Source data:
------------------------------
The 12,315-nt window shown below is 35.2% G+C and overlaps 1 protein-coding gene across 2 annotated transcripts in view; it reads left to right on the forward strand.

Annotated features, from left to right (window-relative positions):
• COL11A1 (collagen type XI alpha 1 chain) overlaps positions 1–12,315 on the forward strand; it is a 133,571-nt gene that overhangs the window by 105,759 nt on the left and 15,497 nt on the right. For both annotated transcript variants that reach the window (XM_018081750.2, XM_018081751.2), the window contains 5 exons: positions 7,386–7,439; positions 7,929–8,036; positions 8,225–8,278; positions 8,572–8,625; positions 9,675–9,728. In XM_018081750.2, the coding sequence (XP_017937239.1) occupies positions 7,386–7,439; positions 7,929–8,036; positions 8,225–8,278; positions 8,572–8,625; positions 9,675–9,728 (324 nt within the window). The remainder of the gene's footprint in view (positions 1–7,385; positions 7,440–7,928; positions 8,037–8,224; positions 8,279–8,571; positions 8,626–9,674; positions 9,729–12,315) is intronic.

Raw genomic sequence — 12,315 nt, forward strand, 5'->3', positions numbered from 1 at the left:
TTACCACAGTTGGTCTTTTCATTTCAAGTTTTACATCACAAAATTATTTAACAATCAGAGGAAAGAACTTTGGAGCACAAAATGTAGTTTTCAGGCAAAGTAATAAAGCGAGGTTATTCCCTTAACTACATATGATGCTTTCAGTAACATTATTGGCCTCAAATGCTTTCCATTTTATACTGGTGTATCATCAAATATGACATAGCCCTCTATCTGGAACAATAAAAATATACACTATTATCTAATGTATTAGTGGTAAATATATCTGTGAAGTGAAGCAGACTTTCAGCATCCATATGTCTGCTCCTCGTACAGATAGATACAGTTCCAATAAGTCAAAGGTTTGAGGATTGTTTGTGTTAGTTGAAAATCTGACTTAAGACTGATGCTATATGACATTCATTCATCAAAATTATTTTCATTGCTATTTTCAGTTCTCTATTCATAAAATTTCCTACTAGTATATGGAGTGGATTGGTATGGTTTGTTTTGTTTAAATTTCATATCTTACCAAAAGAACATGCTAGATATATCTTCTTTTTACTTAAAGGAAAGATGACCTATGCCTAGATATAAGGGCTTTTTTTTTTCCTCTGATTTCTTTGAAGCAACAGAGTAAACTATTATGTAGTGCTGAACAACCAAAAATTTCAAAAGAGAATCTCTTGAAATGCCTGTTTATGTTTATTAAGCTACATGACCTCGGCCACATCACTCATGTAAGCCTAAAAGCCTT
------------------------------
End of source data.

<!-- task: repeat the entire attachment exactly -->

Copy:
The 12,315-nt window shown below is 35.2% G+C and overlaps 1 protein-coding gene across 2 annotated transcripts in view; it reads left to right on the forward strand.

Annotated features, from left to right (window-relative positions):
• COL11A1 (collagen type XI alpha 1 chain) overlaps positions 1–12,315 on the forward strand; it is a 133,571-nt gene that overhangs the window by 105,759 nt on the left and 15,497 nt on the right. For both annotated transcript variants that reach the window (XM_018081750.2, XM_018081751.2), the window contains 5 exons: positions 7,386–7,439; positions 7,929–8,036; positions 8,225–8,278; positions 8,572–8,625; positions 9,675–9,728. In XM_018081750.2, the coding sequence (XP_017937239.1) occupies positions 7,386–7,439; positions 7,929–8,036; positions 8,225–8,278; positions 8,572–8,625; positions 9,675–9,728 (324 nt within the window). The remainder of the gene's footprint in view (positions 1–7,385; positions 7,440–7,928; positions 8,037–8,224; positions 8,279–8,571; positions 8,626–9,674; positions 9,729–12,315) is intronic.

Raw genomic sequence — 12,315 nt, forward strand, 5'->3', positions numbered from 1 at the left:
TTACCACAGTTGGTCTTTTCATTTCAAGTTTTACATCACAAAATTATTTAACAATCAGAGGAAAGAACTTTGGAGCACAAAATGTAGTTTTCAGGCAAAGTAATAAAGCGAGGTTATTCCCTTAACTACATATGATGCTTTCAGTAACATTATTGGCCTCAAATGCTTTCCATTTTATACTGGTGTATCATCAAATATGACATAGCCCTCTATCTGGAACAATAAAAATATACACTATTATCTAATGTATTAGTGGTAAATATATCTGTGAAGTGAAGCAGACTTTCAGCATCCATATGTCTGCTCCTCGTACAGATAGATACAGTTCCAATAAGTCAAAGGTTTGAGGATTGTTTGTGTTAGTTGAAAATCTGACTTAAGACTGATGCTATATGACATTCATTCATCAAAATTATTTTCATTGCTATTTTCAGTTCTCTATTCATAAAATTTCCTACTAGTATATGGAGTGGATTGGTATGGTTTGTTTTGTTTAAATTTCATATCTTACCAAAAGAACATGCTAGATATATCTTCTTTTTACTTAAAGGAAAGATGACCTATGCCTAGATATAAGGGCTTTTTTTTTTCCTCTGATTTCTTTGAAGCAACAGAGTAAACTATTATGTAGTGCTGAACAACCAAAAATTTCAAAAGAGAATCTCTTGAAATGCCTGTTTATGTTTATTAAGCTACATGACCTCGGCCACATCACTCATGTAAGCCTAAAAGCCTT